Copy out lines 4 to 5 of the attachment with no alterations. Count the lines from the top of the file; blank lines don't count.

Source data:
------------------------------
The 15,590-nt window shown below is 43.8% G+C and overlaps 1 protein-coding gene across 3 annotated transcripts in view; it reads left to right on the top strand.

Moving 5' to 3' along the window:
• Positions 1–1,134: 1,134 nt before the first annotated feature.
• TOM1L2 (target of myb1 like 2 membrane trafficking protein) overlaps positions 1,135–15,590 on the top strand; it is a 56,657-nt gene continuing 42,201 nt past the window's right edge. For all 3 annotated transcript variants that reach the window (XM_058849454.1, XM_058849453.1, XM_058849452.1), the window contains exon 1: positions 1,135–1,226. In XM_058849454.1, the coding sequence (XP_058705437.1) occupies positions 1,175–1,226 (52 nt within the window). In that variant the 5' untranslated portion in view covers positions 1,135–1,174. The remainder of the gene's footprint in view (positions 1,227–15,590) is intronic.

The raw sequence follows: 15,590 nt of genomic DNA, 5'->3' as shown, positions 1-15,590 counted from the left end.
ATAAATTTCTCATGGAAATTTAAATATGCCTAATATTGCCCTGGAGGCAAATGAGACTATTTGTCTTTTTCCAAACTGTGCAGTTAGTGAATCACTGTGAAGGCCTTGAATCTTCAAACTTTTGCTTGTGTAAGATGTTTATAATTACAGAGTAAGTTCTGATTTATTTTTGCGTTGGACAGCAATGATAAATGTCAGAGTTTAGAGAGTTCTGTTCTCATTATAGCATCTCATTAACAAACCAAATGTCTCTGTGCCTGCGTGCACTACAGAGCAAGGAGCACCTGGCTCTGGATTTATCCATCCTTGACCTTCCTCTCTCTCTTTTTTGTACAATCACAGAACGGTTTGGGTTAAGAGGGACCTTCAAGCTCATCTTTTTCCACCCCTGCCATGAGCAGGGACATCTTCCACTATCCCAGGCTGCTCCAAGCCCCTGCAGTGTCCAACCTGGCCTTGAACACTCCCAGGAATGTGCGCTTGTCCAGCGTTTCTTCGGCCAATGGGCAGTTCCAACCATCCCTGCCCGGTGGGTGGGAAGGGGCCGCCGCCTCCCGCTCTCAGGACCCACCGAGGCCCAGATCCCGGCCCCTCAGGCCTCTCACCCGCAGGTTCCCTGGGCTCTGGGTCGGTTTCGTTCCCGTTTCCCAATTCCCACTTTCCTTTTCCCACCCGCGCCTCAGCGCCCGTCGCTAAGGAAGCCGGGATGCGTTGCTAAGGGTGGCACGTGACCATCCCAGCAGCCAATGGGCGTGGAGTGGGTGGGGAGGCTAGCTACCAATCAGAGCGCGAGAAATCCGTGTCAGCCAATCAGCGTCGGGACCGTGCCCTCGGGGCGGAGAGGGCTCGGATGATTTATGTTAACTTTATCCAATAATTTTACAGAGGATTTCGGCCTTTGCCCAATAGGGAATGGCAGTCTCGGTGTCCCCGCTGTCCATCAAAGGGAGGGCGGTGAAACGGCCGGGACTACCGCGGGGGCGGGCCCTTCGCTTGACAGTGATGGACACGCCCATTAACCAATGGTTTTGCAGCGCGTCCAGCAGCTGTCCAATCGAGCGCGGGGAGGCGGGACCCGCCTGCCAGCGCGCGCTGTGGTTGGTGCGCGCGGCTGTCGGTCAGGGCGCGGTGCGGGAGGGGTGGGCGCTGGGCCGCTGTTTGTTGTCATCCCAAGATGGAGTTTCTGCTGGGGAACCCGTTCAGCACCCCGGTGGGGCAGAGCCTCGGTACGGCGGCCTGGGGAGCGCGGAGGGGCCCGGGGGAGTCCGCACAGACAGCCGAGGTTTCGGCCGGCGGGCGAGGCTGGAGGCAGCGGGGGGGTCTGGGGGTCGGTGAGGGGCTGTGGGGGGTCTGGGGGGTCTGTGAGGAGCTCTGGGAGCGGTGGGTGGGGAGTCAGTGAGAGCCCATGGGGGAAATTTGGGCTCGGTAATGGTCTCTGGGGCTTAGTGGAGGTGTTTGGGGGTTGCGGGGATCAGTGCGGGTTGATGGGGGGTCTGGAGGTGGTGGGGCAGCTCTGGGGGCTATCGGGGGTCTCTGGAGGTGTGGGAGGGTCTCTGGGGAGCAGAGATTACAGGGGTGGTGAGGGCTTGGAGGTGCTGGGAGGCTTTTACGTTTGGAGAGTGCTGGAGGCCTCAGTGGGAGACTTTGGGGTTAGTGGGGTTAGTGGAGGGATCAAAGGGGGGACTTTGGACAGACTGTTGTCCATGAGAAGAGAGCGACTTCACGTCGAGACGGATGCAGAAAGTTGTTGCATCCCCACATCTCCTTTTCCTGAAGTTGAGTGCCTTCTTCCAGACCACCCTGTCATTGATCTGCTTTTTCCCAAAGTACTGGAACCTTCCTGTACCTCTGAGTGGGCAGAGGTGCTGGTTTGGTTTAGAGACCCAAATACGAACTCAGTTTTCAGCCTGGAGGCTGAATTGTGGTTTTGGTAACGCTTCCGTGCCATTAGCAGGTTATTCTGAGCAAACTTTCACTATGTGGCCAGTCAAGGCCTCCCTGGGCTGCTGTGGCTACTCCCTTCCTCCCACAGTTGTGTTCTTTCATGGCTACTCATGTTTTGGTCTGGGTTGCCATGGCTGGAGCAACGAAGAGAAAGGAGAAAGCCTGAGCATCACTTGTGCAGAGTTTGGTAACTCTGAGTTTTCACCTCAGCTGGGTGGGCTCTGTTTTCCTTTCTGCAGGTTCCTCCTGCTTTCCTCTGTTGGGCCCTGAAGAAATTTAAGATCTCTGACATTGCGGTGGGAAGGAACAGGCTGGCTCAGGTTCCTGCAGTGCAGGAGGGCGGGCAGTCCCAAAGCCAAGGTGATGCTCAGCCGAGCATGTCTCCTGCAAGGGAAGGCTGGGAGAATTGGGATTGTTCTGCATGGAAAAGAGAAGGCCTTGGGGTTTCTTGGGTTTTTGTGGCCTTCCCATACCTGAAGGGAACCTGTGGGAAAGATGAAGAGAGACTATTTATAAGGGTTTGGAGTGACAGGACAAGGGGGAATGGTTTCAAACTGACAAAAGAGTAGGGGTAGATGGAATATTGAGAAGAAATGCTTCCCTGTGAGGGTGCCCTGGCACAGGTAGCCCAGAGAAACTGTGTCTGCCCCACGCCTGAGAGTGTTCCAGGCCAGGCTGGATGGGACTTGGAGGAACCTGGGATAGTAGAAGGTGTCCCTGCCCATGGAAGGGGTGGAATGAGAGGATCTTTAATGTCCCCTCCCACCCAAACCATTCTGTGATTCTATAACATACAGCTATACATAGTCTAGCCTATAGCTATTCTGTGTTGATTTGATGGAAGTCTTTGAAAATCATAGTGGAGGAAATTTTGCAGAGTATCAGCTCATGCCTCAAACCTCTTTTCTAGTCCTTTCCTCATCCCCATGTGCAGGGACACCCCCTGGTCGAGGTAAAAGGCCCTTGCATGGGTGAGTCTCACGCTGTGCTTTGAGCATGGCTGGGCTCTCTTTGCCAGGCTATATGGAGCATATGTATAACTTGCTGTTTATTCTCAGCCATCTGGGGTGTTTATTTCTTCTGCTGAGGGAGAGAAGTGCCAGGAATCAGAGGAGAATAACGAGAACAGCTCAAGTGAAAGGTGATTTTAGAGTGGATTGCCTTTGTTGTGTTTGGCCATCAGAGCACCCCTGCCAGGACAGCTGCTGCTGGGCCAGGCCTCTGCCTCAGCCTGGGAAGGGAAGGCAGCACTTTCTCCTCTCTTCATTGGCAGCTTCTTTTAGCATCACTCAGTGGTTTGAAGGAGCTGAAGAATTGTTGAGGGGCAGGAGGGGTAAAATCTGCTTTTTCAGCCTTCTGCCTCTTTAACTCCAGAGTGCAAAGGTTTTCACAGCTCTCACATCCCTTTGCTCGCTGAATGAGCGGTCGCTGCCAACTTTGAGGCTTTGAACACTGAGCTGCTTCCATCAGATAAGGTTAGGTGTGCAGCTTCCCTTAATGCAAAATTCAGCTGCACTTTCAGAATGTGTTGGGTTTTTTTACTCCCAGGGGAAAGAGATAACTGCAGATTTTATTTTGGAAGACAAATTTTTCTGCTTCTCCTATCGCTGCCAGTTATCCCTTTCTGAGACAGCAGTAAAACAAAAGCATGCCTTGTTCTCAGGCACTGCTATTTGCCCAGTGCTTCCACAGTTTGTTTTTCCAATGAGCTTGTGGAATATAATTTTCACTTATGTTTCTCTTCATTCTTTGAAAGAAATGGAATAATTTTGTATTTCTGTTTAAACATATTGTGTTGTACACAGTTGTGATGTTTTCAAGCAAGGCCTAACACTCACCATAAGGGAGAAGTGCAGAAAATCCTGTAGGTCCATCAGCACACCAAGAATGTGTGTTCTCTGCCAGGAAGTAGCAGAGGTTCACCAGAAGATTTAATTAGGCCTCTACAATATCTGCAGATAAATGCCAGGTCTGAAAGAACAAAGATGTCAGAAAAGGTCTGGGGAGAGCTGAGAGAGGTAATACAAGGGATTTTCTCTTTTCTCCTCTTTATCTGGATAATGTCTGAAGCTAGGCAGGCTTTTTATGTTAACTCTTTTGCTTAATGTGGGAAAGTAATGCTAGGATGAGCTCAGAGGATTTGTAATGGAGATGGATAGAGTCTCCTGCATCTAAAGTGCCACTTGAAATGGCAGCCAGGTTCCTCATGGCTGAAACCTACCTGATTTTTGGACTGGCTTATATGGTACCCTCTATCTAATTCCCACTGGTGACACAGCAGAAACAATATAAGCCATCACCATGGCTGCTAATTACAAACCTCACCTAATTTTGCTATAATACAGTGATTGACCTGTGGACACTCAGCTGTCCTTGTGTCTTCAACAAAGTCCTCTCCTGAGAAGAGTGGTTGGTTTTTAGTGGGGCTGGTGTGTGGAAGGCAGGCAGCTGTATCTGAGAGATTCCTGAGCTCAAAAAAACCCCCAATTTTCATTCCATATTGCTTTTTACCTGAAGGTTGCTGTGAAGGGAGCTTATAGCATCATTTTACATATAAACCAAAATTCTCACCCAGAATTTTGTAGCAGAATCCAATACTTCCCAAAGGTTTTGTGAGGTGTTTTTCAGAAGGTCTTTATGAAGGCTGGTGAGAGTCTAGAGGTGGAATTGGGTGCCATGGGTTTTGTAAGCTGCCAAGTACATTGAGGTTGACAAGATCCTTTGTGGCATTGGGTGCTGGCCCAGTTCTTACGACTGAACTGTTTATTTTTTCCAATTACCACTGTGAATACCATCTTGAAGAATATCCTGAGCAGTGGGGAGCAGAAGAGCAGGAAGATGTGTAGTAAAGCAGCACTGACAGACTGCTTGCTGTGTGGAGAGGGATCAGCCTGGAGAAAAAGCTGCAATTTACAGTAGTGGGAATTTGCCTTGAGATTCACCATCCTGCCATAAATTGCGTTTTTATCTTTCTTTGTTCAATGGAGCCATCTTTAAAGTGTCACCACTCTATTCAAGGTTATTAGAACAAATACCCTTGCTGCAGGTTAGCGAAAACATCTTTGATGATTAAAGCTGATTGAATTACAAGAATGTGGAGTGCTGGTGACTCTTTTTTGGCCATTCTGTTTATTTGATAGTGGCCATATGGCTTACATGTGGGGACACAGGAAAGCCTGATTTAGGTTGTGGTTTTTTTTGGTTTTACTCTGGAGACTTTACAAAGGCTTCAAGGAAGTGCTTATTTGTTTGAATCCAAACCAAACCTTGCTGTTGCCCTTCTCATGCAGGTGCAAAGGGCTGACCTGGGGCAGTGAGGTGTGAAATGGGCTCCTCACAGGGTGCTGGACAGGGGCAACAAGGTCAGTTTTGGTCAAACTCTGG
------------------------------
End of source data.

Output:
• TOM1L2 (target of myb1 like 2 membrane trafficking protein) overlaps positions 1,135–15,590 on the top strand; it is a 56,657-nt gene continuing 42,201 nt past the window's right edge. For all 3 annotated transcript variants that reach the window (XM_058849454.1, XM_058849453.1, XM_058849452.1), the window contains exon 1: positions 1,135–1,226. In XM_058849454.1, the coding sequence (XP_058705437.1) occupies positions 1,175–1,226 (52 nt within the window). In that variant the 5' untranslated portion in view covers positions 1,135–1,174. The remainder of the gene's footprint in view (positions 1,227–15,590) is intronic.

The raw sequence follows: 15,590 nt of genomic DNA, 5'->3' as shown, positions 1-15,590 counted from the left end.